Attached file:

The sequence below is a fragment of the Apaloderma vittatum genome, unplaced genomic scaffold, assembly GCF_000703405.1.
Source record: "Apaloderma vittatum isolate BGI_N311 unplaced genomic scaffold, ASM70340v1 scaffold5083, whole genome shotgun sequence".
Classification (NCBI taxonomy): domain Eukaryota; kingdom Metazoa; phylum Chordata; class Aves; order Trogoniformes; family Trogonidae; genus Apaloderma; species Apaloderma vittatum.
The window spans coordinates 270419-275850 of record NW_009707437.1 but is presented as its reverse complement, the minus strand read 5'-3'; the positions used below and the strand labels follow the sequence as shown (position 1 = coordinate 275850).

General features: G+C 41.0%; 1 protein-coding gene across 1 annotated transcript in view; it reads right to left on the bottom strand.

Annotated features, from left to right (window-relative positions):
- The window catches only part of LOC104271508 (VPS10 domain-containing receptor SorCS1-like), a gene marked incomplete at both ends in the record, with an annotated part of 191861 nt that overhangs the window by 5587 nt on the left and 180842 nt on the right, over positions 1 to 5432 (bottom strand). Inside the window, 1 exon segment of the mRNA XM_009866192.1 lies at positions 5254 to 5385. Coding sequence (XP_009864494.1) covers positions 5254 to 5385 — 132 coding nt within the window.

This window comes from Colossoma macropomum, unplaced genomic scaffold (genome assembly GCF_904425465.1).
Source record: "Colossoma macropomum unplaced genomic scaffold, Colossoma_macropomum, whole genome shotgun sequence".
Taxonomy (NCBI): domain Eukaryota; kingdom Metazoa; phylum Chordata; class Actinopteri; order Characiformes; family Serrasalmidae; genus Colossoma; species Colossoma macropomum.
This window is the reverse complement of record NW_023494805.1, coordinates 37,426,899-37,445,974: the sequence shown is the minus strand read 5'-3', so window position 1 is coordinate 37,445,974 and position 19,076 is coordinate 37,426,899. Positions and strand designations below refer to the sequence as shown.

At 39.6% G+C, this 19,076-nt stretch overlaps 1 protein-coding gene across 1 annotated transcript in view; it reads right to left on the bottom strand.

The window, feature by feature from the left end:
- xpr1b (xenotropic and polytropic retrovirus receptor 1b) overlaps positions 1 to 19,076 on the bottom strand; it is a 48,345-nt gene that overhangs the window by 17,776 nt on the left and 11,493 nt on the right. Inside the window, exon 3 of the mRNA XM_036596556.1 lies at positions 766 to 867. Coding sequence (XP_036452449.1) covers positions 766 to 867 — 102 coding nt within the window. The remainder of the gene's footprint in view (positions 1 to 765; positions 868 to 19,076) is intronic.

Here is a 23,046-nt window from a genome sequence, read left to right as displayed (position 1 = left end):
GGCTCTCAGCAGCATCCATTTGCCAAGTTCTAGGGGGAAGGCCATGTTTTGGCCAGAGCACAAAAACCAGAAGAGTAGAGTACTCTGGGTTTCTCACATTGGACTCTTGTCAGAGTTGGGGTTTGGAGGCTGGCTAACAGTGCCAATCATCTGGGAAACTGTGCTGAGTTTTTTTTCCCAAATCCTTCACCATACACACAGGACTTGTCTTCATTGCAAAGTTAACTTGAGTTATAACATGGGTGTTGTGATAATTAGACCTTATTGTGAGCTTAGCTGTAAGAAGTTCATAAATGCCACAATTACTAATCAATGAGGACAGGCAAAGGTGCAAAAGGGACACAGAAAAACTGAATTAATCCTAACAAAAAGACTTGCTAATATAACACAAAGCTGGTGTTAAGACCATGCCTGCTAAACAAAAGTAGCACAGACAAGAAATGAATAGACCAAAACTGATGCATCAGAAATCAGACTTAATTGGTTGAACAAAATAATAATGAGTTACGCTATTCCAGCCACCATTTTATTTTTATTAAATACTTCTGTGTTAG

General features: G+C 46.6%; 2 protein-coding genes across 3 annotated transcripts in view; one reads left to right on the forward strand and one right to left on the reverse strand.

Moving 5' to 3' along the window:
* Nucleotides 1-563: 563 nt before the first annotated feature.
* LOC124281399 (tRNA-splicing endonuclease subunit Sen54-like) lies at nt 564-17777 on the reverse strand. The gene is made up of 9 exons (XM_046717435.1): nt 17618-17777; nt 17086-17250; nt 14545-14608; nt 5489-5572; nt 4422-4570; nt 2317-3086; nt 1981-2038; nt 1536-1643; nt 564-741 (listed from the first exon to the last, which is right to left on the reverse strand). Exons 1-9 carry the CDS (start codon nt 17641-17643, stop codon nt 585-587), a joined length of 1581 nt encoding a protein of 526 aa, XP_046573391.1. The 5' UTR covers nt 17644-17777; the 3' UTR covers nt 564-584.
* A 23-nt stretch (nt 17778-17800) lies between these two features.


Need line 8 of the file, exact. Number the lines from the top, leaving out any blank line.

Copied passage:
This window comes from Colossoma macropomum, unplaced genomic scaffold (genome assembly GCF_904425465.1).